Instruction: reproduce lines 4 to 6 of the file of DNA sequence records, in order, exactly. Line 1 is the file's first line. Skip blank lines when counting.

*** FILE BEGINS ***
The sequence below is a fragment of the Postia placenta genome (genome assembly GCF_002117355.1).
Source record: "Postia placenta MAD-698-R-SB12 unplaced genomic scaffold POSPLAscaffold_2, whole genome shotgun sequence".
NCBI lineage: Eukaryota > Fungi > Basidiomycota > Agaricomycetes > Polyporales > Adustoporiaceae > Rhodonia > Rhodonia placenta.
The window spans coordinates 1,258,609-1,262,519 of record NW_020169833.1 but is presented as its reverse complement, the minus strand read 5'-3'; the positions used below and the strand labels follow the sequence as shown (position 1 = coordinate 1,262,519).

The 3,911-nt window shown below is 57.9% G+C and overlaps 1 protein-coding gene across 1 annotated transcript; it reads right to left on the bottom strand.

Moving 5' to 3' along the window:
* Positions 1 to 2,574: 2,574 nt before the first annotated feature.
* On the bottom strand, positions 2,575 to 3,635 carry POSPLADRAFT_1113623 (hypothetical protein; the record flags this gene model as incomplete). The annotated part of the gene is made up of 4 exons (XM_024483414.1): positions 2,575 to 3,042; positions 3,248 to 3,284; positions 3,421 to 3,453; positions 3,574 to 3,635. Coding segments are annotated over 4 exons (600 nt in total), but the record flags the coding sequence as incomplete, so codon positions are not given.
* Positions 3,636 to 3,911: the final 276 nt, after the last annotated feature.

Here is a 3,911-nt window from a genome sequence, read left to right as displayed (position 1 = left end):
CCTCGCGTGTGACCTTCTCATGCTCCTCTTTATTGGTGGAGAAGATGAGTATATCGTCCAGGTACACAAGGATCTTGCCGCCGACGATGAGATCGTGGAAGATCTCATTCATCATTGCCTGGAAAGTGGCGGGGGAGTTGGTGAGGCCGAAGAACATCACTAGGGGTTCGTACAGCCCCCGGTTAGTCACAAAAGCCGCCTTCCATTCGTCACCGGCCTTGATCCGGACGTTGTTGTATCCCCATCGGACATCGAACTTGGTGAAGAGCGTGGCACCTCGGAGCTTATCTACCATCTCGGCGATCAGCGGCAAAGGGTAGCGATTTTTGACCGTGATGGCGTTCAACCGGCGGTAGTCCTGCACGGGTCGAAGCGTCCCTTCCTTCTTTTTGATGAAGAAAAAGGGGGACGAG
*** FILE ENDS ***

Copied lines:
The window spans coordinates 1,258,609-1,262,519 of record NW_020169833.1 but is presented as its reverse complement, the minus strand read 5'-3'; the positions used below and the strand labels follow the sequence as shown (position 1 = coordinate 1,262,519).

The 3,911-nt window shown below is 57.9% G+C and overlaps 1 protein-coding gene across 1 annotated transcript; it reads right to left on the bottom strand.

Moving 5' to 3' along the window: